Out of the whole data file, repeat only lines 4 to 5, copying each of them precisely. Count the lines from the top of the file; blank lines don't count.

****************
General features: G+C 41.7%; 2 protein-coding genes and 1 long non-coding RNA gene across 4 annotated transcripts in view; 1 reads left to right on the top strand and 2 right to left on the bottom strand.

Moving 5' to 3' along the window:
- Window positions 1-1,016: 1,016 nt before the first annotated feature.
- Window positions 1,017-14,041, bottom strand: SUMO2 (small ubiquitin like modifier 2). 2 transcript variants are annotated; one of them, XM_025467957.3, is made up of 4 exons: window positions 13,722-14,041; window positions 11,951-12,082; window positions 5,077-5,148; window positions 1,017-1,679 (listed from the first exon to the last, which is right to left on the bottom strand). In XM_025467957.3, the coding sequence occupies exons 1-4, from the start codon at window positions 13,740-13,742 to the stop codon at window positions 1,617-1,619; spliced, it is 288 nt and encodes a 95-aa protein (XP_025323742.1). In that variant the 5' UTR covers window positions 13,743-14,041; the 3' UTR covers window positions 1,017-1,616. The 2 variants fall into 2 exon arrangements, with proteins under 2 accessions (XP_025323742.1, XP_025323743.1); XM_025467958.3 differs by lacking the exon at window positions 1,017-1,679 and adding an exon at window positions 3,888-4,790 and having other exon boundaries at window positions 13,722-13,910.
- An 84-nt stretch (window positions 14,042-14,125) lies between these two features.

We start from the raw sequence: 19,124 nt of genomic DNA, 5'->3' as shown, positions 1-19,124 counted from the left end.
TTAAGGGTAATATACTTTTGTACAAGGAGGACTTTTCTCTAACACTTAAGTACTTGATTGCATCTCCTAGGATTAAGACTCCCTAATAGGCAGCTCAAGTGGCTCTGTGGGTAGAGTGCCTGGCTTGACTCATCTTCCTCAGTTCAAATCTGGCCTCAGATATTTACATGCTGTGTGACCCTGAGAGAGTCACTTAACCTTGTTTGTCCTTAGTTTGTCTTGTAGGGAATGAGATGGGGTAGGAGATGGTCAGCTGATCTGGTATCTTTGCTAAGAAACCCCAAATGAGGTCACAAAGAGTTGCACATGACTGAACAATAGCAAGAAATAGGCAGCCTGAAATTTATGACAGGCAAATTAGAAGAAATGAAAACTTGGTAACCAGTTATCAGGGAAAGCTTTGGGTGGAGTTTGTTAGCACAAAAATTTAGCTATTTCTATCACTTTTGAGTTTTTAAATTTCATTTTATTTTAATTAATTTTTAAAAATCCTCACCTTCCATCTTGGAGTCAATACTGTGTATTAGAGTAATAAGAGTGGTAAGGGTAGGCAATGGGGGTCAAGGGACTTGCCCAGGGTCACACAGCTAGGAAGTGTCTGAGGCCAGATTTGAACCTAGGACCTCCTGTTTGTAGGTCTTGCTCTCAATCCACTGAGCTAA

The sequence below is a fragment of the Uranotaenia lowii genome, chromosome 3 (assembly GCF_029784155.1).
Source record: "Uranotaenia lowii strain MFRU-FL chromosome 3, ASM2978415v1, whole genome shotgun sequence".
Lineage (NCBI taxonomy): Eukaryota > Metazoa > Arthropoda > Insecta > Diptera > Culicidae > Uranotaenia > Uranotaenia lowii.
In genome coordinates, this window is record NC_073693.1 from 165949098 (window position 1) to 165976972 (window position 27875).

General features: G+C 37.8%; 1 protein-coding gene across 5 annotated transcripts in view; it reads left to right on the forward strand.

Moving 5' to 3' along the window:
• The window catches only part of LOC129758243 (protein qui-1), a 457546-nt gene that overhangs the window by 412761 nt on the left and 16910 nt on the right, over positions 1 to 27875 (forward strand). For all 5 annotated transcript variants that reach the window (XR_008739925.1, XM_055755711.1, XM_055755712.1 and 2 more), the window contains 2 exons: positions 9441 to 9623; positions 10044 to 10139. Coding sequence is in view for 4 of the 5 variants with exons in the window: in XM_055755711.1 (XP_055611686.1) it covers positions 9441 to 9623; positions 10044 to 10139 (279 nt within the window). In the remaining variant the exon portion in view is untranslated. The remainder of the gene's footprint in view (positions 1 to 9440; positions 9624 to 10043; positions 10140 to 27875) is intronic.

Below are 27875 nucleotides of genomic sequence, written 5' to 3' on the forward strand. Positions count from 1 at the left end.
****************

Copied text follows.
- Window positions 1,017-14,041, bottom strand: SUMO2 (small ubiquitin like modifier 2). 2 transcript variants are annotated; one of them, XM_025467957.3, is made up of 4 exons: window positions 13,722-14,041; window positions 11,951-12,082; window positions 5,077-5,148; window positions 1,017-1,679 (listed from the first exon to the last, which is right to left on the bottom strand). In XM_025467957.3, the coding sequence occupies exons 1-4, from the start codon at window positions 13,740-13,742 to the stop codon at window positions 1,617-1,619; spliced, it is 288 nt and encodes a 95-aa protein (XP_025323742.1). In that variant the 5' UTR covers window positions 13,743-14,041; the 3' UTR covers window positions 1,017-1,616. The 2 variants fall into 2 exon arrangements, with proteins under 2 accessions (XP_025323742.1, XP_025323743.1); XM_025467958.3 differs by lacking the exon at window positions 1,017-1,679 and adding an exon at window positions 3,888-4,790 and having other exon boundaries at window positions 13,722-13,910.
- An 84-nt stretch (window positions 14,042-14,125) lies between these two features.